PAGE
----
The 2014 predictions are overflowing from the internet like New Year’s Eve champagne. Everyone from social media masters to self-publishing gurus like—JA Konrath—and even some from the big leagues, like Digital Book World, are speaking up about what they believe this new year will bring for the publishing industry. It’s only fitting we should chime in.
Here’s our prediction for the new year: 2014 will be the year of the legacy publisher. Now’s the time for legacy publishers to embrace the change presented to the publishing industry and become innovative, investing in ebooks and finding new ways to be digitally disruptive.
Some key factors that will make this year ripe for legacy publishing’s picking:
- Self-publishing has become oversaturated with untamed content, propagating a need for the experienced gatekeeping legacy publishers’ can offer.
- Ebook sales were down, plateauing in 2013 from their golden year in 2011, when they were at a climax. This creates a breeding ground for a new hybrid publishing model that legacy publishers are on the cusp of introducing.
- Traditional publishers continued to reduce spending, pare down unnecessary costs, maximize resources, etc., some of the BIG 6 even merging, in recognition of the need for innovation.
- Amazon has continued to isolate itself as an anything goes hub for self-publishing (and the aforementioned untamed content), pitting itself against the publishing industry through its stranglehold on DRM and ultimately lighting the fire that will be the catalyst for publishers to fight back.
We’re not the only ones that think this year will see the beautiful ivory spine of legacy publishing.
JA Konrath, guru to indie authors and one of self-publishing’s success stories, believes that 2014 is the year that the legacy publisher will fight back. On his blog, Konrath makes some predictions about the year to come for publishing, specifically that legacy publishers have hit their breaking point. Though his view is a bit more dreary, he’s right about one thing: legacy publishers were backed into an uncomfortable space for far too long. But just like Swayze said, “nobody puts Baby in the corner.” Legacy publishers have reached a point where they are edging toward a revolution of sorts, and they’re ready to dance.
Even Mark Coker, CEO of Smashwords, knows that a storm’s a-brewin’. In his 2014 book predictions blog post, he predicts that “traditional publishers will reevaluate their approach to self-publishing” in 2014.
“How can publishers…recapture relationships with authors?” Coker asks. “The answer will come by publishers reevaluating their attitude toward authors. They must recognize that publishing is a service, and that they serve at the pleasure of authors. Publishers need to broaden their author services menu by creating an inclusive business model that allows them to take a risk…”
Dean Wesley Smith, USA Today bestselling author, seems to be feeling the rumblings of a legacy publishing shake-up, as well. He notes that the traditional publishers have already started embracing change, investing in ebooks, and tying down more writers. Smith believes that smaller publishing houses will continue to expand and eventually become big publishers, as has been the nature of publishing for so long.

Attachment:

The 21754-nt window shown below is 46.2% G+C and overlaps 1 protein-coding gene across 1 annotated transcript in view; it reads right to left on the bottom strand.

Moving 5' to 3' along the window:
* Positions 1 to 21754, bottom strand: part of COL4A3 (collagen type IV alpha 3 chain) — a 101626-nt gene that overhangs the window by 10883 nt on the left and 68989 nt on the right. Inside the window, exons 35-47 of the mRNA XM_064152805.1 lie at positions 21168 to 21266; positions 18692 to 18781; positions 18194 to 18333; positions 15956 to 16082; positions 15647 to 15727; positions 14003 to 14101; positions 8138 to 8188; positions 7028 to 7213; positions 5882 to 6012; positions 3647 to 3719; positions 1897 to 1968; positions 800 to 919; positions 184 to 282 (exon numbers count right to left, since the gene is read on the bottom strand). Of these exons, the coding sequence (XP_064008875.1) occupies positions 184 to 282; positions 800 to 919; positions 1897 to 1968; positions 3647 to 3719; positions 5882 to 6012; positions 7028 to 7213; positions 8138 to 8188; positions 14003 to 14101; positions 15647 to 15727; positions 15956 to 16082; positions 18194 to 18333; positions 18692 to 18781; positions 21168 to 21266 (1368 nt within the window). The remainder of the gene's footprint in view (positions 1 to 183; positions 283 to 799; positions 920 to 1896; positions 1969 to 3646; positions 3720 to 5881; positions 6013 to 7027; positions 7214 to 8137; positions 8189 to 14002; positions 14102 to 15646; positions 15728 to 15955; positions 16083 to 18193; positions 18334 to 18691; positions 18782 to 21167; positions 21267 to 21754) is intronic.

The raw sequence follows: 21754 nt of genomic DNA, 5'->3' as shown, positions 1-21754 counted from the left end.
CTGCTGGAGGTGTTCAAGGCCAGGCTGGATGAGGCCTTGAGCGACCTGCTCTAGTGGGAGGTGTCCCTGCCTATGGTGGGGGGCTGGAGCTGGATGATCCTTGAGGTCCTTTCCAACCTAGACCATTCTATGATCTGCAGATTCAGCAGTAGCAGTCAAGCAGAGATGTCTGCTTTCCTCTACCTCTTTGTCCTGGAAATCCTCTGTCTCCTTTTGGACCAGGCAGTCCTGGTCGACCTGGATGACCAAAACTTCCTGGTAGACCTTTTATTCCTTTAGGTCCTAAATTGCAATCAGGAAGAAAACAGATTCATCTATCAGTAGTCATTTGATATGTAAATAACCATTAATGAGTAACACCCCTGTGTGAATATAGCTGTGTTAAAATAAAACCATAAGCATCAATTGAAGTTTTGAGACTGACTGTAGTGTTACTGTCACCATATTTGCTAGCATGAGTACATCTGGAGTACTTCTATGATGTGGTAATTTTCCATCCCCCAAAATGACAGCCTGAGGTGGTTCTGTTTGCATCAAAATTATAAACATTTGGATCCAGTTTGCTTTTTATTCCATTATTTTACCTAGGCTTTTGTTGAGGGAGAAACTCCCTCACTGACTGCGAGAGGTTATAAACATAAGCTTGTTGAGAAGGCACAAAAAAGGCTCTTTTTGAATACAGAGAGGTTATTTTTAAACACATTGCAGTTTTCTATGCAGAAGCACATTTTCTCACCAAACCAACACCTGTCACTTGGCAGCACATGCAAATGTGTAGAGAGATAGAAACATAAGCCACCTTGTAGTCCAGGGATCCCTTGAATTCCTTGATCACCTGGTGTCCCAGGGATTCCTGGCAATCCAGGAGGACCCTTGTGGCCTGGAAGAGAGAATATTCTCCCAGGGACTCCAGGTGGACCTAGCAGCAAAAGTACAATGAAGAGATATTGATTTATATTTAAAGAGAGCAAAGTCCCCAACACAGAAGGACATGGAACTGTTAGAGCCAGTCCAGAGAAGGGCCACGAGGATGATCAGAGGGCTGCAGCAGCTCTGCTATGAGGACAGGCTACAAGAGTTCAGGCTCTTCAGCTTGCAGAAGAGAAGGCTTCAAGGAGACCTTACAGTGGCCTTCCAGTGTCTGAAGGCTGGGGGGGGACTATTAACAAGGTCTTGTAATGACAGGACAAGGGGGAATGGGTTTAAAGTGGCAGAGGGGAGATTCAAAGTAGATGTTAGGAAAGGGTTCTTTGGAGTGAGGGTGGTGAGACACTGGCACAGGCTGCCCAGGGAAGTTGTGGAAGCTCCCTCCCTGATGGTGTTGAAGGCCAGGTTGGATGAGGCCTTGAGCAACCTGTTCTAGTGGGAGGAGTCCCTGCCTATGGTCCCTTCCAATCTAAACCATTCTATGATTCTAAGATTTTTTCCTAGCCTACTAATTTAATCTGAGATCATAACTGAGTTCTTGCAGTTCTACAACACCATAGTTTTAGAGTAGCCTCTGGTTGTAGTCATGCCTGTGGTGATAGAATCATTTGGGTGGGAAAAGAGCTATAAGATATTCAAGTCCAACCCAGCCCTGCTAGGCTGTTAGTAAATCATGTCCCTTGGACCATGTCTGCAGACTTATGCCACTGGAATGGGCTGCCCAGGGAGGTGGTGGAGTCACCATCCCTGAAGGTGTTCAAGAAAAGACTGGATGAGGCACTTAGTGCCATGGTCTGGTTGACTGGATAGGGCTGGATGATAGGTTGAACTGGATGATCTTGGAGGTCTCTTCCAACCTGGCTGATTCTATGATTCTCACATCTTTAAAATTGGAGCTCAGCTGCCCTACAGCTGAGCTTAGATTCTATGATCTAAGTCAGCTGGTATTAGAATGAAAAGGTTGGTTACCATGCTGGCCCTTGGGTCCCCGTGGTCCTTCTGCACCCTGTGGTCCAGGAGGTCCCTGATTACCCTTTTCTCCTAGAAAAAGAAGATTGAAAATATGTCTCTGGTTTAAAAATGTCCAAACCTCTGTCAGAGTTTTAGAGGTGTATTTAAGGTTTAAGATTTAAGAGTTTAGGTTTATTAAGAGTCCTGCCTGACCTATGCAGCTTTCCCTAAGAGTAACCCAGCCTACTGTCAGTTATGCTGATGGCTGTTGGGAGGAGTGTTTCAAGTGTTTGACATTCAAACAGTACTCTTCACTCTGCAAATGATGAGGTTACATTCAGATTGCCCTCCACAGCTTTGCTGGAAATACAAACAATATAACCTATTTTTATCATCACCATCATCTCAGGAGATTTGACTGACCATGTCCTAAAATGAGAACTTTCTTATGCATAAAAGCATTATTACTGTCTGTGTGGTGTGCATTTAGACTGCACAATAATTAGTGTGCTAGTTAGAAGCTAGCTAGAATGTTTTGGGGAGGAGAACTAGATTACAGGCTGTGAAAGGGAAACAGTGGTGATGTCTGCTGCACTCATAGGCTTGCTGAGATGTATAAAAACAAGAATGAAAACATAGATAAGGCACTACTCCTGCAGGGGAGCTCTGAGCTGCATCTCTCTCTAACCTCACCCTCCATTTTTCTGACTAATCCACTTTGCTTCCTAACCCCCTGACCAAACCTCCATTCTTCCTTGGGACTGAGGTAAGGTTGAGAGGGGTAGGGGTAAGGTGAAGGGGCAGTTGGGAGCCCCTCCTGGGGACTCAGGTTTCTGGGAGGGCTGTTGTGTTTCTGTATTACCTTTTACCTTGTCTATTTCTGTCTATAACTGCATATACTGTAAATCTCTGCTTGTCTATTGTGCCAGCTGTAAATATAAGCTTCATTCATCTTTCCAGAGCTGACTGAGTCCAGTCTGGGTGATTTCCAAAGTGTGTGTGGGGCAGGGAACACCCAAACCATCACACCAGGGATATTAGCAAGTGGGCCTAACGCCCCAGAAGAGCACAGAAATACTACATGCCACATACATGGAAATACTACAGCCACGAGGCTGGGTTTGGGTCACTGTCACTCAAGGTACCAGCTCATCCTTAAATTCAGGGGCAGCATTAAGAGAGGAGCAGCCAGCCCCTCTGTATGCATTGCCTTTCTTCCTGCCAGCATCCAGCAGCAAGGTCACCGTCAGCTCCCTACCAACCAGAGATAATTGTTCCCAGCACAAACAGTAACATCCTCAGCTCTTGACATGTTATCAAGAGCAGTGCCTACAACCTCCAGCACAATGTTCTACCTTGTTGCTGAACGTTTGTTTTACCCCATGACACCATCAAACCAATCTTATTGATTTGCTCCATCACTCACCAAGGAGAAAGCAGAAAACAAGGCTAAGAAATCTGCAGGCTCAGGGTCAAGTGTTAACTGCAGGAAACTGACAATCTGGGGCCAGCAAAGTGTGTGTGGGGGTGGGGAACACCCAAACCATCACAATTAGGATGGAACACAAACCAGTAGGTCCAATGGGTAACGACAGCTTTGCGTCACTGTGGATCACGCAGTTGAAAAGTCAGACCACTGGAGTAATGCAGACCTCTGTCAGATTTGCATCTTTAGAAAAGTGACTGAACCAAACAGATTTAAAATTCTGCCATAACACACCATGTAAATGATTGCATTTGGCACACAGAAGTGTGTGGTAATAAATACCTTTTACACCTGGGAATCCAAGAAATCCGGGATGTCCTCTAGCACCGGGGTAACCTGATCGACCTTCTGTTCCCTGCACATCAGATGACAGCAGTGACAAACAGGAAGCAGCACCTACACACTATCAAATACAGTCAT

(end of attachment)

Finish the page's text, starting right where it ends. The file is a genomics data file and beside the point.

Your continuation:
“Traditional publishers [will] catch a clue and go vertical, meaning opening stores and selling direct to customers instead of direct to the distribution chain only,” predicts Smith.
Legacy publishers are going to realize that they can eliminate DRM altogether and, like JK Rowling did, implement a direct sales channel that fosters a closer relationship between publisher, author, and reader.
Digital Book World contributing author Jeremy Greenfield also predicts that “trade publishers will sell and acquire assets to ‘verticalize’ their businesses” and that publishers will seek out new revenue streams, in addition to ebooks. Greenfield also sees publishers attempting to sell directly to customers, while recognizing that publishing is now a data game and make more data-driven decision making.
Don Nicholas, CEO of Mequoda Group, LLC and expert in digital publishing, believes legacy publishers have a huge strategic advantage that he calls the ABCs: audience, brand, and content.
Nicholas says legacy publishers have “an audience who knows who they are…a brand that’s known in the market…and piles of content—in many cases, 20-50 years of content.”
The current chaos of the self-publishing model makes it far too easy to put out feral, quick content. But these ABCs that legacy publishers have will rise to the top of the publishing industry like a good foam on your New Year’s Eve beer. Readers, as the new gatekeepers of publishing, enjoy the swift procurement, but quality will become a factor for true readers. And with the mobility and all-encompassing connection the digital frontier has brought, readers who value quality have easier, quicker access to content. That means that publishers need to be on their toes, finding ways to get content to readers quickly without the loss of quality.
Kristen Lamb, self-described social media Jedi master, makes her own predictions. On top of believing that consolidation is king and the soon-to-come innovation of agents, Lamb also predicts that 2014 will see the rise of microstores, digital kiosks, and boutique rooms. This has already begun to happen in small doses. We predict the publishing world might just be drunk on it soon, and legacy publishers will be standing at the tap.
The lull in the publishing industry has created fertile ground for change, once again. That change is coming…very soon. And many can already sense it.
As I’ve said, 2014 will see the rise of the legacy publisher. As they come out of their hopeful chrysalis, legacy publishers will spread their wings just enough to fly above the still-burning embers of the old publishing world, while rising high enough to see a new horizon.